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Sanitizing a hospital bedA report today from the Global Hygiene Council (GHC) calls on governments and health officials to direct more focus on infection prevention in their efforts to fight antimicrobial resistance (AMR) and other infectious disease threats.

The recommendation is one of four suggested steps for improving and sustaining the adoption of good hygiene practices, driving change in public health policies, and boosting preparedness for future pandemics. The steps were identified by a global panel of experts convened by the GHC in 2022.

The other steps include using the hygiene lessons learned from COVID-19—including the importance of hand washing and mask wearing—to guide future public health campaigns, quantifying the economic benefits of hygiene, and establishing good hygiene habits.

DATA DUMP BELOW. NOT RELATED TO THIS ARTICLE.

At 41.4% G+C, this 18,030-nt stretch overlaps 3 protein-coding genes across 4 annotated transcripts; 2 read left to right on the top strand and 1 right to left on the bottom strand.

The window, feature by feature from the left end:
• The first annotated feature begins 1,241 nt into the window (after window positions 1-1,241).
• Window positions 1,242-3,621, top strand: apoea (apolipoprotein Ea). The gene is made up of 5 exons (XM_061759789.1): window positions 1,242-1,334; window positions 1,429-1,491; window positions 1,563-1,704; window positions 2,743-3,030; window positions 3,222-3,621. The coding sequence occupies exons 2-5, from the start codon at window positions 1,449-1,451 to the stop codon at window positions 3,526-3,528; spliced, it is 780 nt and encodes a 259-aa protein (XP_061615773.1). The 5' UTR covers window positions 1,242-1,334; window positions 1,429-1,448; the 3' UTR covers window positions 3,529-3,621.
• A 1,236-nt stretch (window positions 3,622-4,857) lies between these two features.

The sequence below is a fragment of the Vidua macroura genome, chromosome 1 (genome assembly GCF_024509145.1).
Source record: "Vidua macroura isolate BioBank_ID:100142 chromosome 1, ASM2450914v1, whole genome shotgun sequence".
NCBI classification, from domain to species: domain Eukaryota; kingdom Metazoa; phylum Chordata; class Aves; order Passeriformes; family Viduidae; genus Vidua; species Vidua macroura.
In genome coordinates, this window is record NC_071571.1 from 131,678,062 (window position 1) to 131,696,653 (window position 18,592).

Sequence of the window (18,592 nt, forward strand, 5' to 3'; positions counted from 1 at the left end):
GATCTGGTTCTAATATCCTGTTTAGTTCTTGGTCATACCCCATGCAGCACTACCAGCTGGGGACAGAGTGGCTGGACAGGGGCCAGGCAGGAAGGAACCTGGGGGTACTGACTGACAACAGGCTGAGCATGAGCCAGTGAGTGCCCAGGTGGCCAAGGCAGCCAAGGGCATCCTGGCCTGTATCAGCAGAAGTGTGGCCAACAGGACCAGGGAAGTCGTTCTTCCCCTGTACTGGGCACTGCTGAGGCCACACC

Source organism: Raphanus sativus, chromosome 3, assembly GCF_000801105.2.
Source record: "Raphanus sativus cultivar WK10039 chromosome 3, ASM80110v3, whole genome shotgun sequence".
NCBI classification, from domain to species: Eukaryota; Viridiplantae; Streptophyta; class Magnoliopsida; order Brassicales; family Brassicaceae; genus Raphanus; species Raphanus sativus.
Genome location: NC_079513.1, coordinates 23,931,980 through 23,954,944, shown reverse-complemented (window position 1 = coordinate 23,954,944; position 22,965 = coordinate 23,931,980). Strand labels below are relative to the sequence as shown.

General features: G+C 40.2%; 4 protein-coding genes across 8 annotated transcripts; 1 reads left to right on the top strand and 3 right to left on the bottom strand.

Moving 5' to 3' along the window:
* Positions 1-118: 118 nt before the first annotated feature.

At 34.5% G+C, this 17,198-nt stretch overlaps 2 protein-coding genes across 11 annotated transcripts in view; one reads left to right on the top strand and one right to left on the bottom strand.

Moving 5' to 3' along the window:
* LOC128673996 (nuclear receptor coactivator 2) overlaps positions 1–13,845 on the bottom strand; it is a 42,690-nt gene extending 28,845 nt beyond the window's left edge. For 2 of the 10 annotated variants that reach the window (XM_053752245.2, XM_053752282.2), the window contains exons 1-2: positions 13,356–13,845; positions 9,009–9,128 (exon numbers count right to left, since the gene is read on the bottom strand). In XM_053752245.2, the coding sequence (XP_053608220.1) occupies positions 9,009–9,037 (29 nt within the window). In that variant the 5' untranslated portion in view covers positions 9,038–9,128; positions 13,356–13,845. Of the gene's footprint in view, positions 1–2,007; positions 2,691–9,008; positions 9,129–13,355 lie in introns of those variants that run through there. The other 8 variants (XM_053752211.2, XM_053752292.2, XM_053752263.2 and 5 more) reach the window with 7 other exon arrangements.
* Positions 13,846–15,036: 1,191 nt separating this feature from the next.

The GHC experts agreed at the meeting that hygiene practices to prevent infections, such as targeted surface cleaning of high-contact areas in hospitals, can help reduce the need for antibiotics and should be considered alongside AMR-specific interventions, such as antimicrobial stewardship and the development of new antibiotics. They also urged countries to adapt their national action plans on AMR to include the World Health Organization (WHO) Water, Sanitation and Hygiene (WASH) recommendations for home and community settings.

According to the report, only 11 of 77 national AMR actions plans listed on the WHO website incorporate WASH recommendations for community settings.

A predicted rise in the risk of endemics, epidemics, and pandemics coincides with the rise in antimicrobial resistance.

The report urges future public health campaigns and infection prevention and control policies to ensure access to clean water and hygiene resources to help prevent the spread of infectionsincluding those that are drug resistantand to provide clear and practical information on evidence-based practices.

"A predicted rise in the risk of endemics, epidemics, and pandemics coincides with the rise in antimicrobial resistance (AMR), often termed the silent pandemic," GHC Chair Elizabeth Scott, PhD, said in the report. "There has never been a greater need to reduce the spread of infectious diseases using effective hygiene practices to safeguard public health."